Abigail – An exciting new spin on classic vampire mythology

An avowed horror fan, Shields won early notice for his screenplay for The Hole in the Ground, a 2019 Sundance Film Festival entry. He was perusing the in-flight entertainment options on a flight from Dublin to Los Angeles when he hit upon the notion that would become Abigail. “I was thinking, I haven’t seen a good heist movie in a while,” Shields says. Reflecting on some of his favorite crime films—including Quentin Tarantino’s now-iconic 1992 debut Reservoir Dogs—Shields began mulling concepts for one of his own, and for fun, he decided to introduce a horror movie monster into the mix.

Stephen Shields

A vampire was a natural choice, as Shields always had a particular affinity for the fanged fiends in movies including Salem’s Lot, The Lost Boys and Fright Night. “The inspiration for me was just the love of the two genres that I liked watching,” Shields says.

Universal bought an early draft of the script. Excited by its potential, executives embarked on a search for producing partners who would spark to the screenplay’s unusual marriage of genres and the vicious vamp at its core. Topping the list was William Sherak, whose Project X Entertainment had produced Ready or Not and both of Radio Silence’s Scream films.

Since bursting onto the indie film scene with 2012’s found-footage anthology V/H/S,the moviemaking collective Radio Silence, comprising of directors Matt Bettinelli-Olpin and Tyler Gillett and producer Chad Villella, have enjoyed massive box-office success with such hits as Ready or Not, Scream and Scream VI.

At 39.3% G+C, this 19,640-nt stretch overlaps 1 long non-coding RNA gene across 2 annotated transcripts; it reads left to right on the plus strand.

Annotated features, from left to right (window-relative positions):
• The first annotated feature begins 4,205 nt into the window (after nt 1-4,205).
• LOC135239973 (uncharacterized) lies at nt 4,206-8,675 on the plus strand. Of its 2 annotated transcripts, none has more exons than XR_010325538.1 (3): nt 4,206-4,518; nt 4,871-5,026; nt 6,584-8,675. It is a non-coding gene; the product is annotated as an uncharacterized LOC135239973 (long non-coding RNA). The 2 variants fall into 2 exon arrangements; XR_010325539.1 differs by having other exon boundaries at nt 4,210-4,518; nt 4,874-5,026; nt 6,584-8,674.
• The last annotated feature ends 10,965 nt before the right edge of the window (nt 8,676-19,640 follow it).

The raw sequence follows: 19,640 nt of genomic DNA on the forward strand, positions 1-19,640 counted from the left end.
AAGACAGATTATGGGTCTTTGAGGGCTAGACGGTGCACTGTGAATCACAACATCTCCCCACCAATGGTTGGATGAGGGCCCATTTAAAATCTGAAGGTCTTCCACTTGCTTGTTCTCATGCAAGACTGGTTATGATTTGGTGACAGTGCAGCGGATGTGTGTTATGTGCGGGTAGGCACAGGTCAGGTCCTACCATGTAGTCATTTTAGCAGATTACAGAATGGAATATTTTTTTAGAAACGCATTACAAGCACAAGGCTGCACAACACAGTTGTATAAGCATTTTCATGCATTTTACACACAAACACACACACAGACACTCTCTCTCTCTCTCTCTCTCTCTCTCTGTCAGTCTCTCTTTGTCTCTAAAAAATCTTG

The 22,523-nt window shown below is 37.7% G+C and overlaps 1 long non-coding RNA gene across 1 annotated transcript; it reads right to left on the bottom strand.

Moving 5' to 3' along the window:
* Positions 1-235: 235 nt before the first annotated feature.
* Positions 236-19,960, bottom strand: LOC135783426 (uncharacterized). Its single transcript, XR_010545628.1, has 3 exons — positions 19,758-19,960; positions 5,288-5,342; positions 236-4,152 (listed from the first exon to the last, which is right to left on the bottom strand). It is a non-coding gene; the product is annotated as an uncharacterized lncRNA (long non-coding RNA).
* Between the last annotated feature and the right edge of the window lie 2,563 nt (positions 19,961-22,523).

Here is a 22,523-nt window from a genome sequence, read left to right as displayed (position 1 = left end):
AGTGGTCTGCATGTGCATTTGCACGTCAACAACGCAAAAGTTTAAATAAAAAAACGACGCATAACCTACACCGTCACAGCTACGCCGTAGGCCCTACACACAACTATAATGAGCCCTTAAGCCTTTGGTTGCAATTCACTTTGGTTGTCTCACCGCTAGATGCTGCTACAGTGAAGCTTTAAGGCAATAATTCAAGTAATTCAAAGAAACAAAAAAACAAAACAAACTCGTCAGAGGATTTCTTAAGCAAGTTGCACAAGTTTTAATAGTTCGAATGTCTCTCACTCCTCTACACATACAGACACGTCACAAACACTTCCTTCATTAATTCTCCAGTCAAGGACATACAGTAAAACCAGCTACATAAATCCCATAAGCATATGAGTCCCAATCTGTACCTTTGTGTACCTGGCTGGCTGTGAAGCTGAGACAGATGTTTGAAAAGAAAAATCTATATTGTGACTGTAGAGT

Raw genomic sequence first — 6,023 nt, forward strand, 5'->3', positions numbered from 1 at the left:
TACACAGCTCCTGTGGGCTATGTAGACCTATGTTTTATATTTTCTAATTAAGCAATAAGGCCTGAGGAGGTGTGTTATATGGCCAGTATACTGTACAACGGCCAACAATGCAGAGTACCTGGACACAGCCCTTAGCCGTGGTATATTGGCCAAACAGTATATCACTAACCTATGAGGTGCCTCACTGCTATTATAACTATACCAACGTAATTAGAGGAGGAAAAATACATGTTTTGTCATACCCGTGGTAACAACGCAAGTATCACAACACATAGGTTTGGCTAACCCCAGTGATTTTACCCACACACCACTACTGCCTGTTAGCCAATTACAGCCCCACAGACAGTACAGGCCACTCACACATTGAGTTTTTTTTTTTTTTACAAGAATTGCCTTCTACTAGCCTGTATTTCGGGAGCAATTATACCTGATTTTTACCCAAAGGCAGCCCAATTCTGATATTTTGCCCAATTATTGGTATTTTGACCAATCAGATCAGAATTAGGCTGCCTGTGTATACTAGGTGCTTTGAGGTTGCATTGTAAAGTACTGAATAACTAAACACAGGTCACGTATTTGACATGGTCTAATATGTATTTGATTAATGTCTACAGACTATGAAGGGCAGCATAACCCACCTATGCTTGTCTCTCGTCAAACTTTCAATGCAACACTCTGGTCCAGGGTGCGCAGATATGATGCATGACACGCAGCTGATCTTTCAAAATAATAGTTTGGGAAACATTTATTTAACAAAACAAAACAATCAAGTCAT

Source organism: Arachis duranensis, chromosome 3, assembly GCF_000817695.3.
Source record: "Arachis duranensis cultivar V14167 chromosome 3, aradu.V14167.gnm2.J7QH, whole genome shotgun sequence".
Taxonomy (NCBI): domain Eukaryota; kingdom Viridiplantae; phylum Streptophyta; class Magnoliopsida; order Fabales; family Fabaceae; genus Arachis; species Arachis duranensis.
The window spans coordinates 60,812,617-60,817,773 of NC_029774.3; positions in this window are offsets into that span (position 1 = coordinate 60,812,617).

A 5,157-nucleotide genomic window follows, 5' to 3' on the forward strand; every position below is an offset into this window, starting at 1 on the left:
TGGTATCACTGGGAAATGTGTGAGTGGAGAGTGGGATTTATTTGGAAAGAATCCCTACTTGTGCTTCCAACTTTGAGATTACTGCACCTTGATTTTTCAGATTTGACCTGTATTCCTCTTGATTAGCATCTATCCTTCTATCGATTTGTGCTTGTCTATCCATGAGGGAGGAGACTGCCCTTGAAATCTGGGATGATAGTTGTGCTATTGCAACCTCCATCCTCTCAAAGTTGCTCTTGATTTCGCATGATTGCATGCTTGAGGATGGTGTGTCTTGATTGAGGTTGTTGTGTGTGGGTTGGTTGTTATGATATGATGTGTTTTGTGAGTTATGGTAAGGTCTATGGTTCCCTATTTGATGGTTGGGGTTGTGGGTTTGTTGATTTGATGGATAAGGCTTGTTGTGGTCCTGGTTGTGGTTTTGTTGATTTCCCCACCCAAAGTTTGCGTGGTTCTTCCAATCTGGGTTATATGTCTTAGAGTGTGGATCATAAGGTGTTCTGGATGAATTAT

Seamlessly marrying high tension with serious scares and bloody mayhem—along with a healthy dose of black humour—Radio Silence’s films have helped drive renewed interest in the genre, winning over a new generation of horror fans.

Sherak felt that with some key tweaks, Abigail would be something that Bettinelli-Olpin and Tyler Gillett could really sink their teeth into. He wanted to ensure the kidnappers felt like grounded, fully realized people who just happen to find themselves in a truly inexplicable situation, a hallmark of every Radio Silence production.

Melissa Barrera as Joey in Abigail, directed by Matt Bettinelli-Olpin & Tyler Gillett. © 2024 Universal Studios. All Rights Reserved.

The latest addition to their outré oeuvre, Abigail, retains all the hallmarks of their best work while offering an exciting new spin on classic vampire mythology. It begins with a high-stakes heist, a dangerous mission that, if all goes according to plan, could net six strangers a staggering $50 million. They must infiltrate the well-appointed home of a reclusive kingpin who presides over a vast criminal empire. After sedating and abducting his pre-teen ballerina daughter, Abigail, they must safely transport the girl back to a remote mansion, then settle in to wait for the sun to rise and the cash to turn up. What the kidnappers don’t realize is that their cavernous hideout is, in fact, a petite predator’s playground, and she can’t wait to turn the tables on her assailants and exact violent retribution.

“We thought it was such a fun mashing up of different ideas,” says Bettinelli-Olpin. “It feels like a heist movie that’s really intimate and character-driven, and it gets hijacked by a vampire movie. We also thought that that character of Abigail, this little girl who you have a lot of sympathy for in the first half of the movie, when she becomes the villain, there’s hopefully some catharsis in that. You want to see her kick everyone’s ass.”

“What they’re just great at is allowing the first part of a movie to develop characters where you truly like them, know them and believe them as being real,” Sherak says. “Then when you put them in this extraordinary situation—taking real people with real problems in life and throwing a tween vampire at them—watching that unfold is where we find the fun.”